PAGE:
Modeling Chocolate Info
What is it and what ingredients are used?
Modeling chocolate is a soft, pliable chocolate clay made with a basic ratio of two parts chocolate to one part syrup. Ours is made with pure, all natural white and dark couverture chocolate. The chocolate we use has no artificial ingredients. It is gluten free with no hydrogenated fats. Similar products can be, and are made by other companies, with imitation chocolate and hydrogenated fats. There are dairy, corn and soy products – milk solids and soy lecithin – in the ingredients used and in the modeling chocolate. The facility used for processing is used for all products including tree nuts, soy, wheat and dairy.
PICTURES ON RIGHT are three different cakes made by Charm City Cakes in Baltimore using our modeling chocolate! The elephant was created in Baltmore and then delivered to Arizona.
How do you store it and how long will it keep?
Store in a cool place for a short time and always keep modeling chocolate tightly covered so it won’t dry out. Refrigerate or freeze for up to a year. Exposure to air will begin to dry it out and moist environments will make it sticky. Modeling chocolate can be reworked and left over pieces re-used if handled in clean and sanitary conditions but it is best to wrap the used and unused portions separately for storage.
Coloring and Naturally Colored Modeling Chocolate
To color, work in any type food colorant (gel, paste, powder). Because modeling chocolate is a mixture of fat based product and water based product there is no need to use special chocolate colors. When using natural colors keep in mind these will fade (they are natural, after all!) over time. To best results keep product in a dark place away from light. To keep natural colors as bright as possible with minimal change, store well wrapped modeling chocolate in the freezer for six months or longer.
How do you store decorations made with modeling chocolate? Can you make them ahead of time?
Decorations or parts of decorations can be made ahead of time and air dried, refrigerated or frozen. Drying delicate or large pieces for thirty minutes to twenty four hours before assembling may make it easier to keep the shape of final decorations. Finished pieces can be stored for days or even kept for years as decorations in cool, dry environment.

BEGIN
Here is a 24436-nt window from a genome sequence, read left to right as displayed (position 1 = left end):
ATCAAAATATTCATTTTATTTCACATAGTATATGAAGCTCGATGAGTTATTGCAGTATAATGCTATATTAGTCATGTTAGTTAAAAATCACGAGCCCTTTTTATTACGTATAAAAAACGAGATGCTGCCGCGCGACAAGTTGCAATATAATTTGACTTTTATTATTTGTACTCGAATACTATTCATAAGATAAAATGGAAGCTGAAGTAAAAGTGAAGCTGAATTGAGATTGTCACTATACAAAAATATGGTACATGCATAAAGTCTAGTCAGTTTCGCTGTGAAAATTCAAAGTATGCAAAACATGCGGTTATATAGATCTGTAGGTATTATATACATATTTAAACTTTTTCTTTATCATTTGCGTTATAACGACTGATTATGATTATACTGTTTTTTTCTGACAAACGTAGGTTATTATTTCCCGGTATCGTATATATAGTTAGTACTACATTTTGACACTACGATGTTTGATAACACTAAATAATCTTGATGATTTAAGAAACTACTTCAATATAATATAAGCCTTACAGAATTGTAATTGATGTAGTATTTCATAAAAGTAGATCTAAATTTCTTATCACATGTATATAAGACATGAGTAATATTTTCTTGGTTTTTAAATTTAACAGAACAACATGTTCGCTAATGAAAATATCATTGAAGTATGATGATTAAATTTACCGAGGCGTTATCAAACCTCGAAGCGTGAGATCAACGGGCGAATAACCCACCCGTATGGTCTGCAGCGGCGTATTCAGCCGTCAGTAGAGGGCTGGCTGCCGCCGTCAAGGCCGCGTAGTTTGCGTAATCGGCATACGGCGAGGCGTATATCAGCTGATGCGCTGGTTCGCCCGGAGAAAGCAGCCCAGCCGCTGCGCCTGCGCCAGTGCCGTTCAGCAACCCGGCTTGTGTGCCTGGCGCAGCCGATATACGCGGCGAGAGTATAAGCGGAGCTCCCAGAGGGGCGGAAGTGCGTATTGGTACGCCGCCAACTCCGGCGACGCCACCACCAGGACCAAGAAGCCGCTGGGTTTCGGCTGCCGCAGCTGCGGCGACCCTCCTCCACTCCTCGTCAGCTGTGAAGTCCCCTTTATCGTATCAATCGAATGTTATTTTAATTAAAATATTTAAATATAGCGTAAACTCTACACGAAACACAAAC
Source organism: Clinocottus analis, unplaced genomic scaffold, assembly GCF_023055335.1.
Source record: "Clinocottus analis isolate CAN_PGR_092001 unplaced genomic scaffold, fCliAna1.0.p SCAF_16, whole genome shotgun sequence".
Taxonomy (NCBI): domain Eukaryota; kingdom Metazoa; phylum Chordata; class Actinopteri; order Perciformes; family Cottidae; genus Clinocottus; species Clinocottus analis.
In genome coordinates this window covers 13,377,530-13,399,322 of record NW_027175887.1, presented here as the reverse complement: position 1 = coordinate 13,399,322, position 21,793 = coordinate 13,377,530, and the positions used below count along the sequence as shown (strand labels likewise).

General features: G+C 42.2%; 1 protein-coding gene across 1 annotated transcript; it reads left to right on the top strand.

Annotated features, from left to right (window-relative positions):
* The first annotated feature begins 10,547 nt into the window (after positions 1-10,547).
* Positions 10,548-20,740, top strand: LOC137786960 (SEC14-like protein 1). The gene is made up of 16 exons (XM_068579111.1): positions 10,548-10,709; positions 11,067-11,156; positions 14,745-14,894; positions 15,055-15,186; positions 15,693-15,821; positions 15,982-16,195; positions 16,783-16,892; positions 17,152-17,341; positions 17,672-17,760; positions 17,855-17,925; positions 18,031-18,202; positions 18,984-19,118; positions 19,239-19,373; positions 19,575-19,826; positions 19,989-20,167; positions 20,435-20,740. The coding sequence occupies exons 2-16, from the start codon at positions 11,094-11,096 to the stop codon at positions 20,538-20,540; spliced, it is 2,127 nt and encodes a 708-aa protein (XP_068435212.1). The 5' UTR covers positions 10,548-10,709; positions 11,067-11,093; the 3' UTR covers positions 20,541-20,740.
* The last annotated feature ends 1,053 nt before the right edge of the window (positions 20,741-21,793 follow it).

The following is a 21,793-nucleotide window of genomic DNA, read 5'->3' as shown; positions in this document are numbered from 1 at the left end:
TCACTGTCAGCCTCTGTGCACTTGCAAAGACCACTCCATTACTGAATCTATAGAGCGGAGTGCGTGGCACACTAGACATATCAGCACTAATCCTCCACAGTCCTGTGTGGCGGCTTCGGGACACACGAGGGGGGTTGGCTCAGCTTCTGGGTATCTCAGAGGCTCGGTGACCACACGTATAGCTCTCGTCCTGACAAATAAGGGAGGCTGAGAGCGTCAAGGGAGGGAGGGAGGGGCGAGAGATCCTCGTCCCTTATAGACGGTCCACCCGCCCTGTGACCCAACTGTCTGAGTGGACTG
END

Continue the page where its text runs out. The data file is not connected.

The modeling chocolate is hard / soft / separated / dry. The dark chocolate is harder than the colors.
Modeling chocolate is firm on purpose when it has not been handled or warmed for a while. The dark is made with real chocolate solids and naturally has a harder consistency than the white or colored pieces. Both the white and dark will become pliable when slightly warmed, either by hand kneading or just one or two seconds in the microwave (more than that and it will melt or even burn!)
The combination of cocoa butter, solids and syrup can melt and separate when very warm. It is possible to recombine the mixture by working and cooling it at the same time. Use a cool surface – a clean stone countertop or refrigerated, non-breakable tray and knead the separated mixture against the cool surface. As the ingredients cool, solidify and blend together the mixture becomes smooth and uniform, turning back into modeling chocolate.
Slightly dry modeling chocolate will usually soften up with a little kneading or warming. Even a very dry piece can often be brought back to life by warming gently until it begins to melt, adding just a touch of water, and reworking against a cool surface.
My modeling chocolate gets too soft when I use it. What can I do?
If possible, work on a cool surface like marble or granite and use tools to minimize contact with warm hands. A pasta machine/roller works very well for rolling out strips for cut out decorations. When shaping figures with modeling chocolate work in stages, allowing time for the chocolate to cool down between steps. This is real chocolate and will melt if held in your hands too long, so minimize contact, try to be gentle and precise, and for more difficult designs allow for some practice. Some crafters find it helpful to cool very warm hands with an ice pack.
To easily make shapes, roll in a pasta machine and cut shapes with a knife, pizza wheel, scissors or decorating cutters. Texture with a grater, mold or any clean crafting stamp.
Most shapes begin with a ball and evolve. If the modeling chocolate gets sticky roll with one hand against a cool surface instead of rolling between two hands. Make cuts with scissors or a knife to separate parts like a beak, legs, tail or fingers.
If parts don’t want to stick together moisten the edge with a little water or egg white. “Innies and outies” can help hold a figure together – make a pointy end on one piece to stick into a hole on the other piece (like a pointy neck into a hole between the shoulders of a figure).
Roll it thin to cover a cake, make ribbons or ruffles (if you have worked with fondant, use it the same way). To smooth a piece or bring out the shine, lightly rub it with your hand. The cocoa butter on the surface warms up and shines. To color, work in any type food coloring (gel, paste, powder). Paint with food color thinned with a very little bit of alcohol or brush with petal dust or luster dust.